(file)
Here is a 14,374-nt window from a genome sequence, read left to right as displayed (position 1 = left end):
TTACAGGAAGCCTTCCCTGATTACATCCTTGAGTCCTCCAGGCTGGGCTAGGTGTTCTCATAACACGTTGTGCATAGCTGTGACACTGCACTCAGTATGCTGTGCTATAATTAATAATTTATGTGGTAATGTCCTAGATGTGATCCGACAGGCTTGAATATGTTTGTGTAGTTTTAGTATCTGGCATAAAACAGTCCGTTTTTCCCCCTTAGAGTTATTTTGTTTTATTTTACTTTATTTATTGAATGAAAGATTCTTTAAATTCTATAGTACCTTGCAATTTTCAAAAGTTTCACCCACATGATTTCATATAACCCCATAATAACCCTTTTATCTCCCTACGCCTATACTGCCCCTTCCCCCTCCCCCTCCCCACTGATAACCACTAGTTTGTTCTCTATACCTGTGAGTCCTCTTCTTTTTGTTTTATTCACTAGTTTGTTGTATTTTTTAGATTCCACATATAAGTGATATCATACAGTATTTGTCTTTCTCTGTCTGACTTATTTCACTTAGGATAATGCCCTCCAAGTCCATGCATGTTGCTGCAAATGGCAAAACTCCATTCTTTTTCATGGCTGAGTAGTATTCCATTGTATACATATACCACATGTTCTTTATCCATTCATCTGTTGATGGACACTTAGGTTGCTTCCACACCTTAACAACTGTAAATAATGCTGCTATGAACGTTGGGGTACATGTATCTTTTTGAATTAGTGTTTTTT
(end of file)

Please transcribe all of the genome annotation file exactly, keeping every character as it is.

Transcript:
Here is a 14,374-nt window from a genome sequence, read left to right as displayed (position 1 = left end):
TTACAGGAAGCCTTCCCTGATTACATCCTTGAGTCCTCCAGGCTGGGCTAGGTGTTCTCATAACACGTTGTGCATAGCTGTGACACTGCACTCAGTATGCTGTGCTATAATTAATAATTTATGTGGTAATGTCCTAGATGTGATCCGACAGGCTTGAATATGTTTGTGTAGTTTTAGTATCTGGCATAAAACAGTCCGTTTTTCCCCCTTAGAGTTATTTTGTTTTATTTTACTTTATTTATTGAATGAAAGATTCTTTAAATTCTATAGTACCTTGCAATTTTCAAAAGTTTCACCCACATGATTTCATATAACCCCATAATAACCCTTTTATCTCCCTACGCCTATACTGCCCCTTCCCCCTCCCCCTCCCCACTGATAACCACTAGTTTGTTCTCTATACCTGTGAGTCCTCTTCTTTTTGTTTTATTCACTAGTTTGTTGTATTTTTTAGATTCCACATATAAGTGATATCATACAGTATTTGTCTTTCTCTGTCTGACTTATTTCACTTAGGATAATGCCCTCCAAGTCCATGCATGTTGCTGCAAATGGCAAAACTCCATTCTTTTTCATGGCTGAGTAGTATTCCATTGTATACATATACCACATGTTCTTTATCCATTCATCTGTTGATGGACACTTAGGTTGCTTCCACACCTTAACAACTGTAAATAATGCTGCTATGAACGTTGGGGTACATGTATCTTTTTGAATTAGTGTTTTTT